NLRP12 attenuates colon inflammation by maintaining colonic microbial diversity and promoting protective commensal bacterial growth

Posted by: | March 16, 2017 | Comments



Inflammatory bowel diseases involve the dynamic interaction of host genetics, the microbiome and inflammatory responses. Here we found lower expression of NLRP12 (which encodes a negative regulator of innate immunity) in human ulcerative colitis, by comparing monozygotic twins and other patient cohorts. In parallel, Nlrp12 deficiency in mice caused increased basal colonic inflammation, which led to a less-diverse microbiome and loss of protective gut commensal strains (of the family Lachnospiraceae) and a greater abundance of colitogenic strains (of the family Erysipelotrichaceae). Dysbiosis and susceptibility to colitis associated with Nlrp12 deficency were reversed equally by treatment with antibodies targeting inflammatory cytokines and by the administration of beneficial commensal Lachnospiraceae isolates. Fecal transplants from mice reared in specific-pathogen-free conditions into germ-free Nlrp12-deficient mice showed that NLRP12 and the microbiome each contributed to immunological signaling that culminated in colon inflammation. These findings reveal a feed-forward loop in which NLRP12 promotes specific commensals that can reverse gut inflammation, while cytokine blockade during NLRP12 deficiency can reverse dysbiosis.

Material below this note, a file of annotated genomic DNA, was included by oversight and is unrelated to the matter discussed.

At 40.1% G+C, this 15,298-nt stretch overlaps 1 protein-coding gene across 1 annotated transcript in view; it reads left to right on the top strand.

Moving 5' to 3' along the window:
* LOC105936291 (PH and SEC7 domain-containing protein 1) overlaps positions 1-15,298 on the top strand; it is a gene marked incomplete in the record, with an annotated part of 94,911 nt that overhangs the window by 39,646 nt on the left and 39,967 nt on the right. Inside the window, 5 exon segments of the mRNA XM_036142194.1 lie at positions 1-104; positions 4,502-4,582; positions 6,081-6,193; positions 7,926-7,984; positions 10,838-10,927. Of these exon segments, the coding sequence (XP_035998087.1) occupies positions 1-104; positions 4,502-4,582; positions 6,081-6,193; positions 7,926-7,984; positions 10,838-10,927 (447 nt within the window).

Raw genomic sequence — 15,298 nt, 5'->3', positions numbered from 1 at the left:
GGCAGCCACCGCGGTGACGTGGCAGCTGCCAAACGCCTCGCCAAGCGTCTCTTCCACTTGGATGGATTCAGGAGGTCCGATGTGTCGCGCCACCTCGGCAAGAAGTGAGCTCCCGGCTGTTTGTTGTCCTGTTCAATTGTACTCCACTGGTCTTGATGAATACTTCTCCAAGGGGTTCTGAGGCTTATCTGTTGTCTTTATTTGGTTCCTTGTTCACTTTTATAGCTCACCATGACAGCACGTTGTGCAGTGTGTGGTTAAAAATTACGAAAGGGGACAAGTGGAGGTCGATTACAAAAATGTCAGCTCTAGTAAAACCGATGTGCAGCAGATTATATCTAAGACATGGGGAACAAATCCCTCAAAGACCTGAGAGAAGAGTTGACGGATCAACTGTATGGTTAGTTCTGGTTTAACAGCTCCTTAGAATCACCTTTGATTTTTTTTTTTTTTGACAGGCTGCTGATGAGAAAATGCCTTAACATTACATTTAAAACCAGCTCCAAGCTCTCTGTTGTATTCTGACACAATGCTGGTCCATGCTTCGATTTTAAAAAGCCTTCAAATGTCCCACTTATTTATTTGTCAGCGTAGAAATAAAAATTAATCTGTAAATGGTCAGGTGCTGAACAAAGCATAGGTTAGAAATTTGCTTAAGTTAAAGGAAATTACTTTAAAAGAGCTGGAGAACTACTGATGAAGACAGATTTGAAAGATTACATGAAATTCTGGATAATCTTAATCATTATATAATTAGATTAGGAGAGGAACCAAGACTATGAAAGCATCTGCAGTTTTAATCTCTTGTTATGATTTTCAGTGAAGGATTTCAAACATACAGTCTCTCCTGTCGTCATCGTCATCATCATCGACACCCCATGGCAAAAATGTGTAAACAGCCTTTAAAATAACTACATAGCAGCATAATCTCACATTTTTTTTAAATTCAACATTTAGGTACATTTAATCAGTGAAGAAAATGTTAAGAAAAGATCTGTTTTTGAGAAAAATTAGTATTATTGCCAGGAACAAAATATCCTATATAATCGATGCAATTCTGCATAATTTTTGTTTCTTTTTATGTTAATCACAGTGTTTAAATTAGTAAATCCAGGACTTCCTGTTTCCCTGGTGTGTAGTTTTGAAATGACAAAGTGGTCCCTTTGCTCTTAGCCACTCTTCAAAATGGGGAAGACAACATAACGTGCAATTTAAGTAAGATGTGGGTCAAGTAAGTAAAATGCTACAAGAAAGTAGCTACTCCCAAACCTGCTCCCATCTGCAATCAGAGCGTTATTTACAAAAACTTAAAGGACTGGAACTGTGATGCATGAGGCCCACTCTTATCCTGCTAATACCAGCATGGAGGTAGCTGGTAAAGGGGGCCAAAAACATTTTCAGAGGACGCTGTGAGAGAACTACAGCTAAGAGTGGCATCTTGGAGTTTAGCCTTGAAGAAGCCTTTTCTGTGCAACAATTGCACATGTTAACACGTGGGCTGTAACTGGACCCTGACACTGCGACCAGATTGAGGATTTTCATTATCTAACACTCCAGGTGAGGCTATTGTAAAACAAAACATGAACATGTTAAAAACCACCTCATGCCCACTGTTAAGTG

Read more at: Nature Immunology

Liang Chen, Justin E Wilson, Mark J Koenigsknecht, Wei-Chun Chou, Stephanie A Montgomery, Agnieszka D Truax, W June Brickey, Christopher D Packey, Nitsan Maharshak, Glenn K Matsushima, Scott E Plevy, Vincent B Young, R Balfour Sartor & Jenny P-Y Ting. Nature Immunology (2017) doi:10.1038/ni.3690. Received 25 November 2016 Accepted 23 January 2017 Published online 13 March 2017.

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